# MACD

The Moving Average Convergence-Divergence (MACD) indicator, developed by Gerald Appel in the late 70s, is one of the simplest, most effective momentum indicators out there. The MACD makes two trend-following indicators, moving averages, average, become a momentum oscillator by subtracting the longer moving average from the shorter moving average. As a result of this, the MACD offers great advantages: trend following and momentum. The MACD moves above and below the zero lines as the moving averages converge, cross and diverge again. Signal line crossovers, centerline crossovers, and divergences are things that traders can keep an eye out for to generate signals. Since the MACD is unbounded, it is not especially useful for identifying overbought or oversold levels. The MACD lines is the 12-day Exponential Moving Average (EMA) minus the 26-day EMA, and closing prices are used for these moving averages. A 9-day EMA of the MACD line is plotted with the indicator acting as a signal line and identifying turns. The MACD histogram shows the difference between the MACD and its 9-day EMA, i.e. the signal line. When the MACD line is above its signal line, the histogram is positive, and vice versa when the MACD line is below its signal line.

The typical settings used with the MACD are the values 12, 26, and 9. However, other values can also be used depending on the trading style and goals in mind.

As its name implies, the MACD is all about the convergence and divergence of the two moving averages. Convergence occurs when the moving averages move towards each other. Divergence occurs when the moving averages move away from each other. The shorter moving average (12-day) is faster and responsible for most MACD movements. The longer moving average (26-day) is slower and less reactive to price changes in the underlying security.

The MACD line oscillates above and below the zero lines, which is also known as the centerline. These crossovers signal that the 12-day EMA has crossed the 26-day EMA. The direction, of course, depends on the direction of the moving average cross. Positive MACD indicates that the 12-day EMA is above the 26-day EMA. Positive values increase as the shorter EMA diverges further from the longer EMA. This means upside momentum is increasing. Negative MACD values indicate that the 12-day EMA is below the 26-day EMA. Negative values increase as the shorter EMA diverges further below the longer EMA. This means downside momentum is increasing. Signal line crossovers are the most common MACD signals. The signal line is a 9-day EMA of the MACD line. As a moving average of the indicator, it trails the MACD and makes it easier to spot MACD turns. A bullish crossover occurs when the MACD turns up and crosses above the signal line. A bearish crossover occurs when the MACD turns down and crosses below the signal line. Crossovers can last a few days or a few weeks, it all depends on the strength of the move.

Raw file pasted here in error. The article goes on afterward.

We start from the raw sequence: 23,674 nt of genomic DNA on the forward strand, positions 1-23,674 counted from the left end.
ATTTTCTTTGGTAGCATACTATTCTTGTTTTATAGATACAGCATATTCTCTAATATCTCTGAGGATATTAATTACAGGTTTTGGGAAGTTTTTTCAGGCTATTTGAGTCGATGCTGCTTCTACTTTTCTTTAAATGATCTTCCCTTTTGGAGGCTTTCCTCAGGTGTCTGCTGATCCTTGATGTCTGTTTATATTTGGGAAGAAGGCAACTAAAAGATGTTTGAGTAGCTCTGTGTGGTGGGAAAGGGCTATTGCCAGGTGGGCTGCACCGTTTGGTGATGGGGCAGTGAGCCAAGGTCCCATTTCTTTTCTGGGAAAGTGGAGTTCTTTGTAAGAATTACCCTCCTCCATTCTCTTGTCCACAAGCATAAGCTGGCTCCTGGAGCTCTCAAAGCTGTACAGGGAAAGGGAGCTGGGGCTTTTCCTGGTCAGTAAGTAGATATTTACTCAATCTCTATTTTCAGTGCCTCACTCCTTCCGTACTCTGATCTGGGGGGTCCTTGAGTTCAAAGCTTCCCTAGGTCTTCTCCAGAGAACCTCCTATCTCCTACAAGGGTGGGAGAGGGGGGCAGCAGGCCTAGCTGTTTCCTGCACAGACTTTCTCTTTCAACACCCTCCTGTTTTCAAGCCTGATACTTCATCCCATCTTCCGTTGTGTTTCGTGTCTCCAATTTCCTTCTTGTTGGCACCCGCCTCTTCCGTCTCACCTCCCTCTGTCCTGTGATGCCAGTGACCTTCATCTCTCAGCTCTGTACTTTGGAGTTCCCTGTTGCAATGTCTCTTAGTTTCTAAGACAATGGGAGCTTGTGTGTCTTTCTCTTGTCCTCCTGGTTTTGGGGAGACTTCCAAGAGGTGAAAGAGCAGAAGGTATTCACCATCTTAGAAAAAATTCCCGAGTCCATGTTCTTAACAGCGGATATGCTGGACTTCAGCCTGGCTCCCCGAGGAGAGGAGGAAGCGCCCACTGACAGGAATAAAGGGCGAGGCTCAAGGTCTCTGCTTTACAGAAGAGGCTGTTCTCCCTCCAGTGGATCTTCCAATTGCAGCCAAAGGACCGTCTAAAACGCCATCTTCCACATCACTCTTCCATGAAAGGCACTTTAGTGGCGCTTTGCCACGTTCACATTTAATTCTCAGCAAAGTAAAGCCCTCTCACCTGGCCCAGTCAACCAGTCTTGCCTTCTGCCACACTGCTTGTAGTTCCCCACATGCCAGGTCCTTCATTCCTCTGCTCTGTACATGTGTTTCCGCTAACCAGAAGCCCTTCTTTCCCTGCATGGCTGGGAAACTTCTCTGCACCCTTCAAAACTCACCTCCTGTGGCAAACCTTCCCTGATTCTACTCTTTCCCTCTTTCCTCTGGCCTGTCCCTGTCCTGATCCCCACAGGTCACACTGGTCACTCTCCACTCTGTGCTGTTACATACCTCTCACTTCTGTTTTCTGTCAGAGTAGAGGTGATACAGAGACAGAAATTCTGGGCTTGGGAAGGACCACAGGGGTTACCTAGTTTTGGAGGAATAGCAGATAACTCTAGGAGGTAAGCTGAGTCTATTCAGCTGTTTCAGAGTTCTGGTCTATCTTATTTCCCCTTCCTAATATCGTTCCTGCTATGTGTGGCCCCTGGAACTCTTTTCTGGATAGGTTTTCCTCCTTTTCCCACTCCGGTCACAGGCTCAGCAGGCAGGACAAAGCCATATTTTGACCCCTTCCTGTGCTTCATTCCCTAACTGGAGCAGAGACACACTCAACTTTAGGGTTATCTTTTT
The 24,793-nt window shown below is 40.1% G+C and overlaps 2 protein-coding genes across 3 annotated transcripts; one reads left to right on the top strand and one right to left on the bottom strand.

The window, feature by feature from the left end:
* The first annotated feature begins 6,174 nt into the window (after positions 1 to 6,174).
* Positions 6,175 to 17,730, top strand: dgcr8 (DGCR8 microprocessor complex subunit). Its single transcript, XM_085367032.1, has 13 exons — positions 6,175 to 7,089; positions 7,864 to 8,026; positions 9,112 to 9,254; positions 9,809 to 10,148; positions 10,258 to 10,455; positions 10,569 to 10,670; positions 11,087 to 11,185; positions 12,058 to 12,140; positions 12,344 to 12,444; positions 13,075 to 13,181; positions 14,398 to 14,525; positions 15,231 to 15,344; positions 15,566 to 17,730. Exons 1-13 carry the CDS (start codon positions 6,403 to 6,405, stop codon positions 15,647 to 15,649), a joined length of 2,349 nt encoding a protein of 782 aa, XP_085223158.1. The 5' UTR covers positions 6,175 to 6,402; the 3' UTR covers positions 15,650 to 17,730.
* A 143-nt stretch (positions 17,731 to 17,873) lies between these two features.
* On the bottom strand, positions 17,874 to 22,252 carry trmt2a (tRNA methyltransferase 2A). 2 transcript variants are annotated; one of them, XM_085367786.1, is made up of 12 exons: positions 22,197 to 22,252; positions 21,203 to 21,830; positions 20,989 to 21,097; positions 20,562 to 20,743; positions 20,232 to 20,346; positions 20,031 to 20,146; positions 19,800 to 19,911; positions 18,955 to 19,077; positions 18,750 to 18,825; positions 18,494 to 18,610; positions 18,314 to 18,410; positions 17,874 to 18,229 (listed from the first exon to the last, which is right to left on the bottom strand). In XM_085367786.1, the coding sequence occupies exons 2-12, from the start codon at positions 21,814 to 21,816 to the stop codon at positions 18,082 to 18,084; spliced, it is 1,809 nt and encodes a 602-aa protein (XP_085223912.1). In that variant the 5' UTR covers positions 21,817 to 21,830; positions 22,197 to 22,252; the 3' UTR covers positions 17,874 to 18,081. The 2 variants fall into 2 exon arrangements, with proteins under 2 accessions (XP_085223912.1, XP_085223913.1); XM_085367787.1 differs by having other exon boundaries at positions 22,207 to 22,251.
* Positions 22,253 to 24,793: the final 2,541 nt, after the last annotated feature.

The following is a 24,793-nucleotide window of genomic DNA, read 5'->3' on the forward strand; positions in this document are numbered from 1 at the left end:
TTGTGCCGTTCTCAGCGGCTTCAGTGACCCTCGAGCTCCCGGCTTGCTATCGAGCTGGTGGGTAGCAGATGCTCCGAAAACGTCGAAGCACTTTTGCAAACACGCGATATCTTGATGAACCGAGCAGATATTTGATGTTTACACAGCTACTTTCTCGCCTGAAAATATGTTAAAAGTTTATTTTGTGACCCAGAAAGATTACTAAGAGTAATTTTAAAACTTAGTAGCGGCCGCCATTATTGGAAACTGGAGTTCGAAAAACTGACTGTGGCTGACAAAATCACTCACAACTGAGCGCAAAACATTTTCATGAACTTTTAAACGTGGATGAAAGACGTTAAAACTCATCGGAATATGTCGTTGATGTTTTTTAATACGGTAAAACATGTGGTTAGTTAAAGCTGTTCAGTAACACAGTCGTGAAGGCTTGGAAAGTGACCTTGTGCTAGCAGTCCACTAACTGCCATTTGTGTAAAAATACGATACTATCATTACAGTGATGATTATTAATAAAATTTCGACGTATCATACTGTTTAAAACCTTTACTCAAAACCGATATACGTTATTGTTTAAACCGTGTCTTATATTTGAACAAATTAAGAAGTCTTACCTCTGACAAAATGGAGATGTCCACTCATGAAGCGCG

Due diligence is required before relying on these common signals. Signal line crossovers at positive or negative extremes should be viewed with caution. Even though the MACD does not have upper and lower limits, chartists can estimate historical extremes with a simple visual assessment. It takes a strong move in the underlying security to push momentum to an extreme. Even though the move may continue, momentum is likely to slow and this will usually produce a signal line crossover at the extremities. Volatility in the underlying security can also increase the number of crossovers.

MACD(int fast, int slow, int smooth)

MACD(IDataSeries inSeries, int fast, int slow, int smooth)

//For the value of the MACD line

MACD(int fast, int slow, int smooth)[int barsAgo]

MACD(IDataSeries inSeries, int fast, int slow, int smooth)[int barsAgo]

//For the value of the signal line

MACD(int fast, int slow, int smooth).Avg[int barsAgo]

MACD(IDataSeries inSeries, int fast, int slow, int smooth).Avg[int barsAgo]

//For the difference between the MACD and the signal line

MACD(int fast, int slow, int smooth).Diff[int barsAgo]

MACD(IDataSeries inSeries, int fast, int slow, int smooth).Diff[int barsAgo]

**double**

When using this method with an index (e.g.

**MACD**(12,26,9)[**int**barsAgo] ), the value of the indicator will be issued for the referenced bar.inSeries Input data series for the indicator

fast Number of periods for the fast EMA calculation

slow Number of periods for the slow EMA calculation

smooth Number of periods for the EMA calculation of the signal line

MACD

//Show the current values for the MACD

Print("The current value for the MACD line is: " + MACD(12,26,9)[0]);

Print("The current value for the signal line is: " + MACD(12,26,9).Avg[0]);

Print("The difference between the MACD and the signal line is: " + MACD(12,26,9).Diff[0]);